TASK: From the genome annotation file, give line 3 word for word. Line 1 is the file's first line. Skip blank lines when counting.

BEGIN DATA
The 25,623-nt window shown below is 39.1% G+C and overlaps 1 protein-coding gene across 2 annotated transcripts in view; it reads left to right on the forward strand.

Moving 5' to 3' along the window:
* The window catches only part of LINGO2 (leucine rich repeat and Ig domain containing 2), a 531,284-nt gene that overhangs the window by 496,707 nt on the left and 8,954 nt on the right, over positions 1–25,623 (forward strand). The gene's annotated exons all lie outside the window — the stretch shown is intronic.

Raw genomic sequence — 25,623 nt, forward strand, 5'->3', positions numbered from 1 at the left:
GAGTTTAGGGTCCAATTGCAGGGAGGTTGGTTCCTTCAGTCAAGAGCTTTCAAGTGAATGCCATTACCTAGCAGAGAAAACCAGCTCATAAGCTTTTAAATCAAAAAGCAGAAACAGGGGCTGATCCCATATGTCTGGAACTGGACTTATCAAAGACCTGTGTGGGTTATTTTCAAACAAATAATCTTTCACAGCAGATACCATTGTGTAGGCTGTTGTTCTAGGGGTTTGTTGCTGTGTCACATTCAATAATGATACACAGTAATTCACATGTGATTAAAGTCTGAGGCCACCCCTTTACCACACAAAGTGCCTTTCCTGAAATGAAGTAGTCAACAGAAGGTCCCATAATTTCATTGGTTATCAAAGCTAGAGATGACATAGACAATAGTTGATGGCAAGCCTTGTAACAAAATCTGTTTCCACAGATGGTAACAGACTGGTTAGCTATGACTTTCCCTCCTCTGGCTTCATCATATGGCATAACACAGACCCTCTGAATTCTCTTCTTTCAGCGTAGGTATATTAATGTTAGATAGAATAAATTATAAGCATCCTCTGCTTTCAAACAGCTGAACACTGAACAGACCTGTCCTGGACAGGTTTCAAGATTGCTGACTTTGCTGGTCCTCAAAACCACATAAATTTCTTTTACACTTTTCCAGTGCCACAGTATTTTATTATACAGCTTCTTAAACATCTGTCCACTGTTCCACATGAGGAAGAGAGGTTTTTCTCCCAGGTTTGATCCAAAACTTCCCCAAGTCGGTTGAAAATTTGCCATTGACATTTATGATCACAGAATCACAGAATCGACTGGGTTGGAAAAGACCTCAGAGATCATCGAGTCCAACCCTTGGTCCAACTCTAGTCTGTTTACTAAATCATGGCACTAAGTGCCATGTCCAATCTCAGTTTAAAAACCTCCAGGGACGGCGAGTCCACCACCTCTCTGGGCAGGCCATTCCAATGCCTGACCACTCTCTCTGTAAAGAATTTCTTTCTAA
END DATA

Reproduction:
* The window catches only part of LINGO2 (leucine rich repeat and Ig domain containing 2), a 531,284-nt gene that overhangs the window by 496,707 nt on the left and 8,954 nt on the right, over positions 1–25,623 (forward strand). The gene's annotated exons all lie outside the window — the stretch shown is intronic.